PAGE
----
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In a book I was reading I found this expression:

私は瞼を閉じて、彼の頬にキスをした。上目遣いに、彼の表情を見る。

I understand the girl is like "I close my eyes, and kiss his cheek." and then "I gaze at his expression."

上目遣い is "upturned eyes" however how is it used here? Why is に used? My reading would be either she's looking upward, or maybe "toward his upward eyes"?

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The usage is the following:

8 動作・作用の行われ方、その状態のあり方を表す。「直角—交わる」「会わず—帰る」 「桐の木の花、紫—咲きたるはなほをかしきに」〈枕・三七〉

It expresses 'the way or state in which something is done', In this case, 上目遣い describes how (表情を)見る is done.

As for translation, 'with upturned eyes' should make sense as long as 'upturned eyes' reasonably conveys the meaning of 上目遣い (of which I'm not sure). Note that 上目遣い means looking up without moving the face, just by the movement of eyeballs.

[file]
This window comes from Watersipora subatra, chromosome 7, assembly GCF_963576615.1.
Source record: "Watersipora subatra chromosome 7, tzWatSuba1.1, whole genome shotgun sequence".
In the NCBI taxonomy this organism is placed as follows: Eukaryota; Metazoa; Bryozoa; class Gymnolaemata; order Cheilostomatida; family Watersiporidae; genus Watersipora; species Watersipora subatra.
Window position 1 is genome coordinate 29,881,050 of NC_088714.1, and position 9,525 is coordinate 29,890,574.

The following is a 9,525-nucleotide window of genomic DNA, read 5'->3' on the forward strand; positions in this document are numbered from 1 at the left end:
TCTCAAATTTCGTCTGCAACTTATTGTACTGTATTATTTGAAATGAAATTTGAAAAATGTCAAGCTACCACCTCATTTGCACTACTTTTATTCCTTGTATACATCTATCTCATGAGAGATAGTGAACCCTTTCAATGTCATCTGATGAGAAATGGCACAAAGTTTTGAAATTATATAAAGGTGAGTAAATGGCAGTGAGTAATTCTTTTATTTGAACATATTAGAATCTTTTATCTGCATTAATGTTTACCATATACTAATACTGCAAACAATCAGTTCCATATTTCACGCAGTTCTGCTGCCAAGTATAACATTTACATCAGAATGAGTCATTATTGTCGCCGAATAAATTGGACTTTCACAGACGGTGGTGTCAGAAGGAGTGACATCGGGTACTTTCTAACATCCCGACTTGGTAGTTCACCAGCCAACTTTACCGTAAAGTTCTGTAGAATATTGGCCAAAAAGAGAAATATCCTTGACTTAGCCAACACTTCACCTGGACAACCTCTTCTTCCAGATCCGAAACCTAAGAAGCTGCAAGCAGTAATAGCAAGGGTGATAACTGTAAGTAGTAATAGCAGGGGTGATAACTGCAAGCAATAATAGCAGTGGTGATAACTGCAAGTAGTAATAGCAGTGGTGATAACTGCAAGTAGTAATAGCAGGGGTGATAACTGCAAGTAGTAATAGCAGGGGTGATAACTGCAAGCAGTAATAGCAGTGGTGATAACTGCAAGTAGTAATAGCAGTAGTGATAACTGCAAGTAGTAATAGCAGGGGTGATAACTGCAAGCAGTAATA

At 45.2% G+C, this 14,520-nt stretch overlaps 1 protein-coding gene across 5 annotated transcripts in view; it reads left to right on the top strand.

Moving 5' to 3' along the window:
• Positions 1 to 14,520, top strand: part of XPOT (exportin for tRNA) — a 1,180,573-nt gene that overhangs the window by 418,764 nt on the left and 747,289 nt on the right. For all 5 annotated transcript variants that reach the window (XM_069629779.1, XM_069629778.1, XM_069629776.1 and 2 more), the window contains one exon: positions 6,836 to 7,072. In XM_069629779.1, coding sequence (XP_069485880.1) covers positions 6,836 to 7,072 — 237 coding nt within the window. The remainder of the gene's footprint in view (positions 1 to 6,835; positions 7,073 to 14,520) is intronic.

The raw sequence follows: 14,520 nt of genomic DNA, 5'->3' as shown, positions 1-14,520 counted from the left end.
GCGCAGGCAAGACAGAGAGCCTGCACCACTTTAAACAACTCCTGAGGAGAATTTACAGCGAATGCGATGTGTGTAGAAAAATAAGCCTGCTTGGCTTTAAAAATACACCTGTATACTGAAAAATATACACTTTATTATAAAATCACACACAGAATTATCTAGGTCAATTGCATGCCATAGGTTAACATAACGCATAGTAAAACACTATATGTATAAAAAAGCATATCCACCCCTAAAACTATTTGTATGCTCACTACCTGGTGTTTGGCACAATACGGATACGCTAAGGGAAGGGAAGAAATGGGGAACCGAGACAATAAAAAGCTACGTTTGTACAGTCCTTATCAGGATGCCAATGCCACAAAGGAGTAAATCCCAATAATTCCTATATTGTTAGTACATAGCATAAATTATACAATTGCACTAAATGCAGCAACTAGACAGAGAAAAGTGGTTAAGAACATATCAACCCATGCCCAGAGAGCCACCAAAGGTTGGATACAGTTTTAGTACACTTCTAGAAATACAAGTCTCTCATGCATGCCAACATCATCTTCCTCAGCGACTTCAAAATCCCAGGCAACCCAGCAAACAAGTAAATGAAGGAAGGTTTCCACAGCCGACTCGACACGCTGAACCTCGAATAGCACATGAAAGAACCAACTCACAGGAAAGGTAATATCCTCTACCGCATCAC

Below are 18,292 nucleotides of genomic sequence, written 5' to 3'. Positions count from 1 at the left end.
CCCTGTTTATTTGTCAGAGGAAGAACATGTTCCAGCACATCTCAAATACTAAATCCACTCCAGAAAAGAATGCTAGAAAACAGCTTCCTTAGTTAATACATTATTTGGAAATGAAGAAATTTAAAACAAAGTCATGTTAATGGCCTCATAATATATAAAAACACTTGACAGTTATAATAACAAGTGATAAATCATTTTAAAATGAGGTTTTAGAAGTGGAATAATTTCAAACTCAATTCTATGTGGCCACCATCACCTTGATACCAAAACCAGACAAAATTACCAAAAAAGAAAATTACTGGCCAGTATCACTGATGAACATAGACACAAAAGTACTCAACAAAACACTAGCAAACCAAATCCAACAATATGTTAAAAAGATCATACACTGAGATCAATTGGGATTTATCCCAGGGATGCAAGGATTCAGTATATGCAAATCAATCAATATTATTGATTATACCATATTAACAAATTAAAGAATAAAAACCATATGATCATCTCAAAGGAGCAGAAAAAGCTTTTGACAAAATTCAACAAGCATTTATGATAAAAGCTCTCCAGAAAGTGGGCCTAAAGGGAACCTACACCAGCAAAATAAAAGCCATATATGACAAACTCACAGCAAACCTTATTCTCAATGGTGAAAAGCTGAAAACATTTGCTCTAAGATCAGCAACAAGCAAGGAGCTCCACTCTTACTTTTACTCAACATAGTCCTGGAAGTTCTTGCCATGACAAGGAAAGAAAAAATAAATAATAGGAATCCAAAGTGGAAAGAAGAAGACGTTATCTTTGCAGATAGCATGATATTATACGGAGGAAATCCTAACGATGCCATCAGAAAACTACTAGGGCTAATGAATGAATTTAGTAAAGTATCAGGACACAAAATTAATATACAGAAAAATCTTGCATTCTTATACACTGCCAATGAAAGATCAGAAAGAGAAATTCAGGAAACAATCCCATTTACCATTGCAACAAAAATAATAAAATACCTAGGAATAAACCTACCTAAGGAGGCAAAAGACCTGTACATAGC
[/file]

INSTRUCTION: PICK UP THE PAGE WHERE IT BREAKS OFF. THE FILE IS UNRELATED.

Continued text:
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  • As a note of curiosity: In my old 和英辞典, there is only an example sentence その子は上目遣いで見た, which is translated as "The kid looked at me with guilty eyes". Is there a nuance here of guilty implicit in this expression? And why is でused in my dictionary, which it what I would have defaulted to, versus に in the OP's example, which gives me more of an impression of an adverbial usage?
    – A.Ellett
    Commented Dec 29, 2023 at 0:11
  • @A.Ellett Re で/に, で shares the same usage (#5). In this case, both are almost the same. Either way, it works adverbially, but に may imply a subtle nuance of movement of eyes (not totally logical, but the usual towards sense に may play a role).
    – sundowner
    Commented Dec 29, 2023 at 9:38
  • As regards the implication, partially yes. One typical situation of using 上目遣い is when it is awkward to look straight in the face, so that a child keeps face down and looking up only by the eyes to read the parent's expression (for example). Another implication is when a woman uses 上目遣い trying to be coquettish.
    – sundowner
    Commented Dec 29, 2023 at 9:44

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